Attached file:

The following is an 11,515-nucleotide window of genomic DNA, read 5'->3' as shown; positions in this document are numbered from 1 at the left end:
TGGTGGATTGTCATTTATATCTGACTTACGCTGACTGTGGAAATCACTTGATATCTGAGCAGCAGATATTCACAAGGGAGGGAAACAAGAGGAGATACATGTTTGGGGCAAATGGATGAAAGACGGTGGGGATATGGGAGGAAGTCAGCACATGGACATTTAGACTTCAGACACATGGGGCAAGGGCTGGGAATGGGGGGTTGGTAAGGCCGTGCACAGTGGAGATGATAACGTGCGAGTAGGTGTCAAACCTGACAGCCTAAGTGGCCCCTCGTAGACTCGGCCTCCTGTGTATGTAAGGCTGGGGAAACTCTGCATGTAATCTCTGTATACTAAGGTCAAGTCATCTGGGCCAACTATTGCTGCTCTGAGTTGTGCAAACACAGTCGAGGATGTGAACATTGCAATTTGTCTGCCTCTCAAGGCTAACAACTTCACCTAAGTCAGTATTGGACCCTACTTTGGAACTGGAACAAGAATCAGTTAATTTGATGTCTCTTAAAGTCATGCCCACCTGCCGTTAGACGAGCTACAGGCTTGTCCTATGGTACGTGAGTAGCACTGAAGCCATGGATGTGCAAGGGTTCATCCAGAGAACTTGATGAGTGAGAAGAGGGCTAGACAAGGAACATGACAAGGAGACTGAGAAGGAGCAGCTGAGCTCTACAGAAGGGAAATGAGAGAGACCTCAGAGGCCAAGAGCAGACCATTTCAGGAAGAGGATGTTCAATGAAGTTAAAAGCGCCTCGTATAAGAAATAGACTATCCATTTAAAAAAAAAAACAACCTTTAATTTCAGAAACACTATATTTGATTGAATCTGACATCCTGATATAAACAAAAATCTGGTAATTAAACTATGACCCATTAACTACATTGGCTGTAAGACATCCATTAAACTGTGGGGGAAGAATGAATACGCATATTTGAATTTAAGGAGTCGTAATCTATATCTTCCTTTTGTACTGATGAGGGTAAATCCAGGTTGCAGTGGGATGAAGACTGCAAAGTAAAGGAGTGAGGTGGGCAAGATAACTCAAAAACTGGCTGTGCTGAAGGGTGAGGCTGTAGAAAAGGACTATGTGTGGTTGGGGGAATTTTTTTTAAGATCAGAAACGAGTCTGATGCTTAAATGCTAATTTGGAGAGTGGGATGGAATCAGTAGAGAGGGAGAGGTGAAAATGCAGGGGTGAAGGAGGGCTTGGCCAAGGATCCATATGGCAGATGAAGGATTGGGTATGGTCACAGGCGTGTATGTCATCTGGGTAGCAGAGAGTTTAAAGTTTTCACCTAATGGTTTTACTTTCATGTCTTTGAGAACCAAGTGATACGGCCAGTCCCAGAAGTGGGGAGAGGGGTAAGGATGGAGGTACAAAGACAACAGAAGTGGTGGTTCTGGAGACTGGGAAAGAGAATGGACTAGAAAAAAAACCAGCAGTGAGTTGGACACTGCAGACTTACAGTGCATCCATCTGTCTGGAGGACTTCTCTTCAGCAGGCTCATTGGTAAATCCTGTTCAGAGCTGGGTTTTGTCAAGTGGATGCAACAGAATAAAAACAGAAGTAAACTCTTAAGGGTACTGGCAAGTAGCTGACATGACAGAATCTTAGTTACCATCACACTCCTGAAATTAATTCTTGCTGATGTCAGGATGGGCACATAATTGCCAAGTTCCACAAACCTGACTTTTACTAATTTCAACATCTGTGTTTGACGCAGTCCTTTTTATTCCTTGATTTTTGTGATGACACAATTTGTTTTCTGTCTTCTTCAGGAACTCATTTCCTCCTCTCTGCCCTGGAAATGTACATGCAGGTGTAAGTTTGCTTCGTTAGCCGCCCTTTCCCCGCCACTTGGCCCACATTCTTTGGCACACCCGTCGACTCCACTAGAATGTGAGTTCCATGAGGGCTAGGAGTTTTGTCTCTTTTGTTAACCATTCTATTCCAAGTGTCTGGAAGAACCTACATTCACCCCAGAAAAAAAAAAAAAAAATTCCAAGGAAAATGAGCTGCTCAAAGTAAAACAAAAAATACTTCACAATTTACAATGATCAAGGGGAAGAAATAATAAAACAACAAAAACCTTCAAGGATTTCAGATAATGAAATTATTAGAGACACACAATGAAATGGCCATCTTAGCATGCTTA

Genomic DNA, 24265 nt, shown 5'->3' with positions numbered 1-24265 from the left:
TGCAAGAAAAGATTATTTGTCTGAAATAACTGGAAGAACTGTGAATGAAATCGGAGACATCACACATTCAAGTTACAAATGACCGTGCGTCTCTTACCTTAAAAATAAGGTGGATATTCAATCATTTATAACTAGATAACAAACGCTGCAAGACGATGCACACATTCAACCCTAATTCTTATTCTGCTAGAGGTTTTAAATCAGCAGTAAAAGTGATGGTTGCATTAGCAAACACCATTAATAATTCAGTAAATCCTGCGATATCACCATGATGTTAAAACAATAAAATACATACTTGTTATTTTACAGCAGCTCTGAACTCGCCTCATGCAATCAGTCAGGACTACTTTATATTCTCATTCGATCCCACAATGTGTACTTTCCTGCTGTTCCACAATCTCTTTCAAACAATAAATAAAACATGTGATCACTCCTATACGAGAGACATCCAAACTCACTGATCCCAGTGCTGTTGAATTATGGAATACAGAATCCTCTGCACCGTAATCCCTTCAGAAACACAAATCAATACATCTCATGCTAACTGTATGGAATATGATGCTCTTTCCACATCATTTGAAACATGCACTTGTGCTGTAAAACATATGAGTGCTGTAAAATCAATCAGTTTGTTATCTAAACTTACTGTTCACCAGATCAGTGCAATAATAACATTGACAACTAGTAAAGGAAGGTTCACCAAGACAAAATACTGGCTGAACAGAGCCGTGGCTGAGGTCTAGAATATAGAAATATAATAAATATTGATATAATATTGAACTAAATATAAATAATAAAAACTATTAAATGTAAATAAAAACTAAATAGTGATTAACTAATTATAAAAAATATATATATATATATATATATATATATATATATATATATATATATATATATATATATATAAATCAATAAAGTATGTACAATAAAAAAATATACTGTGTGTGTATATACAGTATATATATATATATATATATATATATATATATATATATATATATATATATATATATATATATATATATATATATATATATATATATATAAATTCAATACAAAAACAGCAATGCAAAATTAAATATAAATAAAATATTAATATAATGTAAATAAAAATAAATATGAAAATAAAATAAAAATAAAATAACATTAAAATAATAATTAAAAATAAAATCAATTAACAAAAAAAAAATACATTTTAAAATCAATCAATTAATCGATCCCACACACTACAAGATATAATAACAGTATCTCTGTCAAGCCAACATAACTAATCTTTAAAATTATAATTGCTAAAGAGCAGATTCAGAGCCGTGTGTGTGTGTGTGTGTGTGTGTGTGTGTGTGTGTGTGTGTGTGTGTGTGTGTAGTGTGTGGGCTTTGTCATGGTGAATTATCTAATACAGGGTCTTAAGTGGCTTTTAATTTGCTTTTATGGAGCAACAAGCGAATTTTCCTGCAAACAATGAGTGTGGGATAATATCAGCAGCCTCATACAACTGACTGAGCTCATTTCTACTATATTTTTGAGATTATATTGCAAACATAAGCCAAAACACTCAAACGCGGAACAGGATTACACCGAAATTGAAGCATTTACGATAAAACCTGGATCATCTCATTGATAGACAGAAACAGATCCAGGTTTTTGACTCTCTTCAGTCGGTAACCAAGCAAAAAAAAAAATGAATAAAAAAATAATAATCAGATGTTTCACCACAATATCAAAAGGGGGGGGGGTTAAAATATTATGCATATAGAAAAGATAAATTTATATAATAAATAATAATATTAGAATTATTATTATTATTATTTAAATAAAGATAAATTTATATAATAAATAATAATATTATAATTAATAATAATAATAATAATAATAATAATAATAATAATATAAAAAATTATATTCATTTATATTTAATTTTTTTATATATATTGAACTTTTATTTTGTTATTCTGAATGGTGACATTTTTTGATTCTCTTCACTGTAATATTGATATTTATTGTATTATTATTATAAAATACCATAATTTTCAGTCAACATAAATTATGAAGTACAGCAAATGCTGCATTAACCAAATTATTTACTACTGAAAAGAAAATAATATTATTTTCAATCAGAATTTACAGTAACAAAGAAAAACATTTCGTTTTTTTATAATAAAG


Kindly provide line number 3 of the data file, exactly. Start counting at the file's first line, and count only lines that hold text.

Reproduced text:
Genomic DNA, 24265 nt, shown 5'->3' with positions numbered 1-24265 from the left: